It’s helpful to go with a guide. If you don’t have one, do some research to better understand and appreciate the site and the significance of each structure. There aren’t many trees here to provide shade, so it’s advisable to go in the early morning or late afternoon. It’s also a good idea to bring, sunscreen, a hat, water, and a camera, of course, for the aforementioned view.

Tulum does not cover a large area, so you could conceivably cover it in an hour. But it’s best to linger and savor the magical ambience of the site. If the heat becomes too intense, you can always go down to the beach and take a swim. (Hey, try doing that on a hot, sticky day at Chichen Itza!)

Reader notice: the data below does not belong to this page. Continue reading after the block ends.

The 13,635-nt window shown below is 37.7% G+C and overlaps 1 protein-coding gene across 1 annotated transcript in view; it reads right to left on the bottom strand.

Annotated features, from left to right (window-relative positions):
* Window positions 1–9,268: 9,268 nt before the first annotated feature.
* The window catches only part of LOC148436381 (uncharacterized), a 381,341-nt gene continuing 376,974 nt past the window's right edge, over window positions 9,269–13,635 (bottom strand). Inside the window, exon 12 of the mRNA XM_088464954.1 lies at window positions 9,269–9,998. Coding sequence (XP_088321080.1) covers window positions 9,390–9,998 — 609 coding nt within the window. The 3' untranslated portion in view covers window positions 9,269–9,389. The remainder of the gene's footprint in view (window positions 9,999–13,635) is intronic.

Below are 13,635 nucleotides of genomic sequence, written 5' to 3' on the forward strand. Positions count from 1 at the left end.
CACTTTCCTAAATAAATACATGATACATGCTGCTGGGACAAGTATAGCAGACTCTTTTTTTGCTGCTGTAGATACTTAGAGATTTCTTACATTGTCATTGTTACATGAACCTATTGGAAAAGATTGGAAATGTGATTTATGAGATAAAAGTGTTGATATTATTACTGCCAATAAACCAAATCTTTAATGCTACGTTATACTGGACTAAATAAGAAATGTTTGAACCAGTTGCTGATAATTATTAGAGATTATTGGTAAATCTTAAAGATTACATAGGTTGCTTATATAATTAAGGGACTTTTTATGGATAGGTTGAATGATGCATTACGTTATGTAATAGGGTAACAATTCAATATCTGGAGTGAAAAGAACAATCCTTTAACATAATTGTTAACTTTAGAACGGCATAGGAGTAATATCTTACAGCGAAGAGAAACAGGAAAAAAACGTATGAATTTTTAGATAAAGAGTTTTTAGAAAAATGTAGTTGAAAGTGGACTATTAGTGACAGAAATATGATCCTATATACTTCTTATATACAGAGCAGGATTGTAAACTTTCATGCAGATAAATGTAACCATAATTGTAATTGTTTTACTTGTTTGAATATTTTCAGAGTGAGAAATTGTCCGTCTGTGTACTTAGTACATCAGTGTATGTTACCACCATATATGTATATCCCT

The place is something of a combination archaeological site and beach resort. I looked out at the azure sea beyond the Temple of the Wind and enjoyed a refreshing, late afternoon breeze. If I had brought some wine, I would have toasted the Mayans. Kudos to them for constructing one of their last, great cities on a gorgeous, pristine beach along the turquoise Atlantic.

While in Tulum, I stayed at the Itour Mexico bed & breakfast, a modest budget hotel with a friendly, helpful staff. This place is a great value and just 2 km from the Tulum ruins. I took a leisurely walk to the ruins from Itour, you can also borrow a bike for a pleasant, convenient ride there.

Coba